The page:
Plus, both the definition of threat and the winning strategy had to be found within the confines of an apparatus that was generating false information. All the data was subjective. The number of miles of cleared roads, percentage of villages loyal to Saigon (what was “loyalty,” by the way, how do you measure it?), strength of the Liberation Front’s infrastructure, the thousands of men under arms, variations in the enemy’s projected “order of battle,” the body count, tons of bombs dropped. What mattered? What did not? We never knew. We still don’t know today. Victory was an illusion.

The antiwar movement was not just a hodgepodge of people scared for their own skins. To be sure, here were young men motivated by facing the draft, but the basis for the war came up short. There was no real declaration of war, official arguments sounded hollow, our South Vietnamese allies openly corrupt—all factors further complicated by the subjective data. Both government lying and security crackdowns contributed, making the war reach into the lives of ordinary Americans. Those tactics were another deliberate choice, and did not come from random selection.

Speaking of tactics, the military’s standard procedures were hardly calculated to win hearts and minds—the asserted purpose of our strategy. “Search and Destroy” burned villages and made refugees of peasants. “Body Count” made civilians (peasants) targets to add to the supposed index of success. “Free Fire Zones” put the meaning into phrases like “kill anything that moves.” Then there was “Harassment and Interdiction” —randomized destruction on the off chance it might affect some enemy purpose. And don’t forget the bombing. Three times as many bombs were loosed over South Vietnam as over the north.  All that is before you get to “Phoenix,” a deliberate war against the adversary’s political (read “civilian”) apparat, run subjectively like everything else, with the potential to strike down anyone—your neighbor, your debtor, your critic. Successive directives issued to improve legal modalities in the Phoenix system had little apparent impact.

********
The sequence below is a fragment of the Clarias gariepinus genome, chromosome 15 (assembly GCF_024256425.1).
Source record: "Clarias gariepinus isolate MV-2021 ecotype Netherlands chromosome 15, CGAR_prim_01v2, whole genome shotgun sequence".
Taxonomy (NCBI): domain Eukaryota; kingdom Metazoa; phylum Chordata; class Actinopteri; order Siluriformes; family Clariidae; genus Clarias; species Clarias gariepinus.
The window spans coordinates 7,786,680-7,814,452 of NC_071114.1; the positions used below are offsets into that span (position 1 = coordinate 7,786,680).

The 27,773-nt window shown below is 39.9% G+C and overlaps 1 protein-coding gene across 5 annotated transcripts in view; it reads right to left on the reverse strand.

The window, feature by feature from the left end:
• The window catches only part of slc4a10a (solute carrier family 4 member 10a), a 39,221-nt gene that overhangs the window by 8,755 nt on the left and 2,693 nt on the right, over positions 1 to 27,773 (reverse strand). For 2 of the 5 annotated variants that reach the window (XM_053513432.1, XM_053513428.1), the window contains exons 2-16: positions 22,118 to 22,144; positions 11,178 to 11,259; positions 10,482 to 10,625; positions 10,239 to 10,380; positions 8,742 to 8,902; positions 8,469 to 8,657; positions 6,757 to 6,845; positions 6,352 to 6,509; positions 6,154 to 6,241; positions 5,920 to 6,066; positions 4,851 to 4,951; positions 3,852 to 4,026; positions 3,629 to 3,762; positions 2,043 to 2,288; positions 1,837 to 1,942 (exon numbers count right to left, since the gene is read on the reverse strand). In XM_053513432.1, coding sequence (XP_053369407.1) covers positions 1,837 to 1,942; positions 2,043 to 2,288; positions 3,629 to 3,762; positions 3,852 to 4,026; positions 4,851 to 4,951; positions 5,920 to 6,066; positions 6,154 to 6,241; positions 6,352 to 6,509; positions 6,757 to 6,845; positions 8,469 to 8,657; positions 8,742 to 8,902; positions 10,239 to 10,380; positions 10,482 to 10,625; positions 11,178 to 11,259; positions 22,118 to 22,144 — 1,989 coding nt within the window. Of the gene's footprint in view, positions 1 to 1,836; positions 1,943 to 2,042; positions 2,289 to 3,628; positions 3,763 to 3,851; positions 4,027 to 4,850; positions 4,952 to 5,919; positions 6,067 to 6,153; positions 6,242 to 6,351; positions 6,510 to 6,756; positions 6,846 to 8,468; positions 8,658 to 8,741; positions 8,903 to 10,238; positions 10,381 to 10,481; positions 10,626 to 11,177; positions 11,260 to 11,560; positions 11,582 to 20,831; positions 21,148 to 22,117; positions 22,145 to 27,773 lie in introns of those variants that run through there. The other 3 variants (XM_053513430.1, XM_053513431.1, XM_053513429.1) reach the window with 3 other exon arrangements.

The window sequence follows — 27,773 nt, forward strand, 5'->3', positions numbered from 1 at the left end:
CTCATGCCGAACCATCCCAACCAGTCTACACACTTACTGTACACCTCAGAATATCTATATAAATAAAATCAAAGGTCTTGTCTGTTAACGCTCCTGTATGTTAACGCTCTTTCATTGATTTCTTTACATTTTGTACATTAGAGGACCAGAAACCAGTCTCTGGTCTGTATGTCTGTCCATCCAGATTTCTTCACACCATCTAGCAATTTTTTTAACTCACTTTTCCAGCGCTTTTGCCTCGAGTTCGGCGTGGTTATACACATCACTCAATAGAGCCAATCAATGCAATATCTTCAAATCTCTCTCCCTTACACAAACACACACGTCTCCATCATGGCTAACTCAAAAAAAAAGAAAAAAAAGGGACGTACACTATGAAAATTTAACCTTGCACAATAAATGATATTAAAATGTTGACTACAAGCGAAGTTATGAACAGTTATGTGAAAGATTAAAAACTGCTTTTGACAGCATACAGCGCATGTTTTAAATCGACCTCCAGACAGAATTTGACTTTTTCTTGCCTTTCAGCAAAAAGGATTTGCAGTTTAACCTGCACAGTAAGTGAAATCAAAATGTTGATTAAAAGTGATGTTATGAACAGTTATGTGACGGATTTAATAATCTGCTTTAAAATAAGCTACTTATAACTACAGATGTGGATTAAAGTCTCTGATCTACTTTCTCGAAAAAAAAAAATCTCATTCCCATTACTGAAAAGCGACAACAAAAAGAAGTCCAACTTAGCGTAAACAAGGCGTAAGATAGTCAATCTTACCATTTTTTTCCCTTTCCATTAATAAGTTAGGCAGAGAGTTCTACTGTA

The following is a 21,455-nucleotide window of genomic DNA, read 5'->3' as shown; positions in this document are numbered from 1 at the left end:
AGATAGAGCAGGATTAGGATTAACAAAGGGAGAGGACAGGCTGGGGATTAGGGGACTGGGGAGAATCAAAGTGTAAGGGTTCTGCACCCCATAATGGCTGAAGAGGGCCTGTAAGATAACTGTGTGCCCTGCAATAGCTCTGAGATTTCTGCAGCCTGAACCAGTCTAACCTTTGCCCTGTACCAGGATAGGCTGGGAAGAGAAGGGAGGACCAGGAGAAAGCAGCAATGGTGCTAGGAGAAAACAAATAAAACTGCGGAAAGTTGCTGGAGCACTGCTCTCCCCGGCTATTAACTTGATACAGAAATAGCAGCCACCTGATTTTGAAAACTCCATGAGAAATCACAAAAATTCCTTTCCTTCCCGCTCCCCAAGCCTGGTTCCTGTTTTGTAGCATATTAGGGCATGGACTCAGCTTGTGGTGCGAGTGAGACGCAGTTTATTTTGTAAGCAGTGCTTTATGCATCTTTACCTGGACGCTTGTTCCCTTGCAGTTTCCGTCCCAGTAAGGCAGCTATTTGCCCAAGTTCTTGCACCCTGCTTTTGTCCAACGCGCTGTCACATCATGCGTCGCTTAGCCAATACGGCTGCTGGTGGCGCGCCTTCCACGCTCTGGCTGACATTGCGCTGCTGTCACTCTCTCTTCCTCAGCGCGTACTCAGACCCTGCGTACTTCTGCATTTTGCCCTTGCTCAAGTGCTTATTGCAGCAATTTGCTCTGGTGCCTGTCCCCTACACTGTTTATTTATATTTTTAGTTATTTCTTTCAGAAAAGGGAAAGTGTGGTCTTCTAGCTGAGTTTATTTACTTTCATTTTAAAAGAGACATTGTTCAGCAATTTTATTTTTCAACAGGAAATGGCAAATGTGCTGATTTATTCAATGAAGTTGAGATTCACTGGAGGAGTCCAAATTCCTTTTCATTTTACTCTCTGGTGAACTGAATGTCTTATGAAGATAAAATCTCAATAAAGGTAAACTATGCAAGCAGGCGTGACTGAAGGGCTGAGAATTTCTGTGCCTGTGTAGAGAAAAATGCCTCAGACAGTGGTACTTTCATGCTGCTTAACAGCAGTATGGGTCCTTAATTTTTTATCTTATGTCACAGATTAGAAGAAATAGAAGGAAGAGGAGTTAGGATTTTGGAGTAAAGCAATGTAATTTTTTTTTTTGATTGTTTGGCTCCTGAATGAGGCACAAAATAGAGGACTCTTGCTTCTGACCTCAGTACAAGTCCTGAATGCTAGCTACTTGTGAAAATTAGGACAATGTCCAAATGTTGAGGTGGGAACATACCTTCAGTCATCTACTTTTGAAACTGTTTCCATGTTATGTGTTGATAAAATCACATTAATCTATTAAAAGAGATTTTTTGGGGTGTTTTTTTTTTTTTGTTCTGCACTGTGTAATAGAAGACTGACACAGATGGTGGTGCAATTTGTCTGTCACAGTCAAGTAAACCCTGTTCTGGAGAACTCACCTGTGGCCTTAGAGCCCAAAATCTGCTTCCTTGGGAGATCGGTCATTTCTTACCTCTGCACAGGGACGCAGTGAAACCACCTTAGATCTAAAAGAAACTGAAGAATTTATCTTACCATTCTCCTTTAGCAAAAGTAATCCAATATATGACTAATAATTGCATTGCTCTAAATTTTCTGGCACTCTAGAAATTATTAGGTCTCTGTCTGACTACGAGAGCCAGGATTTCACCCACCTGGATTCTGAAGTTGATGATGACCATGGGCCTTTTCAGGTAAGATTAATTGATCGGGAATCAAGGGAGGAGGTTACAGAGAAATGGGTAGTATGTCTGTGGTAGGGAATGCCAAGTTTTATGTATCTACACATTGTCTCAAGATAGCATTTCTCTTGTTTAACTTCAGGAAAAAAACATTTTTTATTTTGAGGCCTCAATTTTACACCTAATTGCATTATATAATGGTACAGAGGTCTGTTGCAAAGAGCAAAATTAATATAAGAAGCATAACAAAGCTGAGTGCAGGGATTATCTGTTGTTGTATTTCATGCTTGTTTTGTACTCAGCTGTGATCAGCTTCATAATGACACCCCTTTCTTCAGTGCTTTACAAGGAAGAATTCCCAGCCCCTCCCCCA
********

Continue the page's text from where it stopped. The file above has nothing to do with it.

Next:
When the North Vietnamese and Liberation Front suffered major losses in the successive waves of the Tet Offensive, they withdrew into base areas where the United States could hardly touch them. When Washington was forced to begin withdrawing from South Vietnam, the enemy could bide its time until the right moment. The adversary shifted to conventional force tactics just as the Americans perfected pacification. Now facing a powerful antiwar opposition, the Nixon administration’s efforts to escalate the war by striking into Cambodia and Laos inevitably generated further restrictions on Washington’s use of force. Hanoi failed when it attempted to try for a decision in 1972, but the blunting of the Easter Offensive by U.S. airpower backing the South Vietnamese army was considerably less than the success claimed in Saigon. Portions of the southern state were lopped off, never to be regained. The consequences for the South Vietnamese economy of the departure of half a million American GIs could not be avoided, and oil price hikes after 1972 eroded another slice of Saigon’s economic potential. The war ended in 1975 with the North Vietnamese marching into Saigon, not the other way around. Neo-orthodox commentators routinely distort or deny various parts of this story. Victory is an illusion.